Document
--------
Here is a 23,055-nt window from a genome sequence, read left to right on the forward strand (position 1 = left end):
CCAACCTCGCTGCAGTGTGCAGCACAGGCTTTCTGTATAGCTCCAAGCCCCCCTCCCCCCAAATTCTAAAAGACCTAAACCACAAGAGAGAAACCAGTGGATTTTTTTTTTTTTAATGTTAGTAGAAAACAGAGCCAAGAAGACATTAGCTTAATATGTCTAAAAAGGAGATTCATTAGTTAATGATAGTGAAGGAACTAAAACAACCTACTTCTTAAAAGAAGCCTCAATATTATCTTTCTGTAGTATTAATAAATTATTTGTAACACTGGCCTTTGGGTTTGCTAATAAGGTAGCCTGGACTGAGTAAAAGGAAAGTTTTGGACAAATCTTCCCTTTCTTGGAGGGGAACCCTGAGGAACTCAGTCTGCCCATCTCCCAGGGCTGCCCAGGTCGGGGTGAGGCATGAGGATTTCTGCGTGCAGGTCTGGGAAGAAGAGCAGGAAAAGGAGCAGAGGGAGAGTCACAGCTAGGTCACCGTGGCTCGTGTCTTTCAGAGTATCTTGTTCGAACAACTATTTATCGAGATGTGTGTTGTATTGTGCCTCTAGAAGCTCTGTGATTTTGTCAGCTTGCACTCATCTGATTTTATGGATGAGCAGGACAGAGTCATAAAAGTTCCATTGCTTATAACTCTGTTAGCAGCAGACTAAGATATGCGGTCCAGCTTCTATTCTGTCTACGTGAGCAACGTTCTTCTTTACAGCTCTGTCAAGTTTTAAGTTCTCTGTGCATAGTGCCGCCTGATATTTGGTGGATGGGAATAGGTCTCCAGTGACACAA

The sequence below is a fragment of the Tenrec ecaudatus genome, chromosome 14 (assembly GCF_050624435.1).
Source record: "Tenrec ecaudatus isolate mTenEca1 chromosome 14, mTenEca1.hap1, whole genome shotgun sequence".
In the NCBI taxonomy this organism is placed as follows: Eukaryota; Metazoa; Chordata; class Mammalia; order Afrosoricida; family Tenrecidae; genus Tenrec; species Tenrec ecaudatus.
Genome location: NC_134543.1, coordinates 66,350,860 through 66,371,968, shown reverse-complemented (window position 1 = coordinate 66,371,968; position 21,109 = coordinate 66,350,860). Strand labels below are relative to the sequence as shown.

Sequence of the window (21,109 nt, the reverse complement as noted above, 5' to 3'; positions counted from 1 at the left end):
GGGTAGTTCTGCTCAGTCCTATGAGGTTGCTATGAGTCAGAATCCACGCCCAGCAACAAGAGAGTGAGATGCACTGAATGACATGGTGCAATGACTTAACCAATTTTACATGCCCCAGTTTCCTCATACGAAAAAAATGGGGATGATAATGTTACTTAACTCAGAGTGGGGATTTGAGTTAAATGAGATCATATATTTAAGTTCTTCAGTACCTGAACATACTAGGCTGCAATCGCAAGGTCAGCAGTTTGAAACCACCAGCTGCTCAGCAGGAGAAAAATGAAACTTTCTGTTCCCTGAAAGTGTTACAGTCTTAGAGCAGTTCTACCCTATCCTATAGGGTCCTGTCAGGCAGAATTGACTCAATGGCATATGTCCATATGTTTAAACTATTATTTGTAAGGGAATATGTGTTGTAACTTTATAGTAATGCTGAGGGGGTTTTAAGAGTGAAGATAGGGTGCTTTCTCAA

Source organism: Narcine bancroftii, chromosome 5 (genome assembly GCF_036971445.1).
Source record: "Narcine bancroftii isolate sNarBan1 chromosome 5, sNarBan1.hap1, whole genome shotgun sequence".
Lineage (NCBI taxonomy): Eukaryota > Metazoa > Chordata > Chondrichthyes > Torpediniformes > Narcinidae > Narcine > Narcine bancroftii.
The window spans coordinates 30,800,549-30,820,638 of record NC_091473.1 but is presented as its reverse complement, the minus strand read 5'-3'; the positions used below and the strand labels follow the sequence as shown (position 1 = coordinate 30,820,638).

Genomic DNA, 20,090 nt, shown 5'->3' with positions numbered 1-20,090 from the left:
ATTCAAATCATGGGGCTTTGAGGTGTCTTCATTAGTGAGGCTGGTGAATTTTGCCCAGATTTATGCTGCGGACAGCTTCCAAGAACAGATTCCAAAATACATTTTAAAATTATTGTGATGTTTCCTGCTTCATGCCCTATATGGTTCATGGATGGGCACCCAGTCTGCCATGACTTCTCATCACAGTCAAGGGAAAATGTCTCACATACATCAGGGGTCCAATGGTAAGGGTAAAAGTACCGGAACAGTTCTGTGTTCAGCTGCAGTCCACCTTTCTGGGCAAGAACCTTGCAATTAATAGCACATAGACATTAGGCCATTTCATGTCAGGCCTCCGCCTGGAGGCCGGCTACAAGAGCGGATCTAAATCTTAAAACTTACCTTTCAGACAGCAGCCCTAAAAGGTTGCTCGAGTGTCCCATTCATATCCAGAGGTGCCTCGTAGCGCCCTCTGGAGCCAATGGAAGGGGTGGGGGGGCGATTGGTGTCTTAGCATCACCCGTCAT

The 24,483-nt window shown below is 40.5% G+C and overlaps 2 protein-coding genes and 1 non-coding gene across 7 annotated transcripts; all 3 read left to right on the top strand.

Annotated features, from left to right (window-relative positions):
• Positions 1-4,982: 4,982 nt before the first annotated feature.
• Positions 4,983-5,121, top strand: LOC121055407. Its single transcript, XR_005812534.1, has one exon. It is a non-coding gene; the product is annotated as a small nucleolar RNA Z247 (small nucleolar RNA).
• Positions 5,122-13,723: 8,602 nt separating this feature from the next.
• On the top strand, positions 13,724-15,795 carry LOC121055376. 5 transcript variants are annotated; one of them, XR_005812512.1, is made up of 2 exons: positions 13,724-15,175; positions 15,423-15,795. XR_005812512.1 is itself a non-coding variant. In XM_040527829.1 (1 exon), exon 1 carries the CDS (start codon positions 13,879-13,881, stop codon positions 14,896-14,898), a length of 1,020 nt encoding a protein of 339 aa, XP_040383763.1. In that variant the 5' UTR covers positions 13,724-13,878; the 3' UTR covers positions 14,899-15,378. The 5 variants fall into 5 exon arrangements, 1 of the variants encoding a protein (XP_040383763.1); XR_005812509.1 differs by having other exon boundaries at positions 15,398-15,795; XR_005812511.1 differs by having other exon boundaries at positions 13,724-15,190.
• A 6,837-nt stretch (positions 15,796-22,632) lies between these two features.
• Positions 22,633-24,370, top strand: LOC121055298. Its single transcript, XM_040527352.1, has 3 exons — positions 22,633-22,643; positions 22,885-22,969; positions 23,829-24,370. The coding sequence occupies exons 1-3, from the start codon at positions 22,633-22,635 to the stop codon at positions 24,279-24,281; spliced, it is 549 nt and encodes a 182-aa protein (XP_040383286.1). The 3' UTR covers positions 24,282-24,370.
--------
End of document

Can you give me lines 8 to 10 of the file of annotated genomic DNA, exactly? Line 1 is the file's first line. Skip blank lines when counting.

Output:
GGGTAGTTCTGCTCAGTCCTATGAGGTTGCTATGAGTCAGAATCCACGCCCAGCAACAAGAGAGTGAGATGCACTGAATGACATGGTGCAATGACTTAACCAATTTTACATGCCCCAGTTTCCTCATACGAAAAAAATGGGGATGATAATGTTACTTAACTCAGAGTGGGGATTTGAGTTAAATGAGATCATATATTTAAGTTCTTCAGTACCTGAACATACTAGGCTGCAATCGCAAGGTCAGCAGTTTGAAACCACCAGCTGCTCAGCAGGAGAAAAATGAAACTTTCTGTTCCCTGAAAGTGTTACAGTCTTAGAGCAGTTCTACCCTATCCTATAGGGTCCTGTCAGGCAGAATTGACTCAATGGCATATGTCCATATGTTTAAACTATTATTTGTAAGGGAATATGTGTTGTAACTTTATAGTAATGCTGAGGGGGTTTTAAGAGTGAAGATAGGGTGCTTTCTCAA

Source organism: Narcine bancroftii, chromosome 5 (genome assembly GCF_036971445.1).
Source record: "Narcine bancroftii isolate sNarBan1 chromosome 5, sNarBan1.hap1, whole genome shotgun sequence".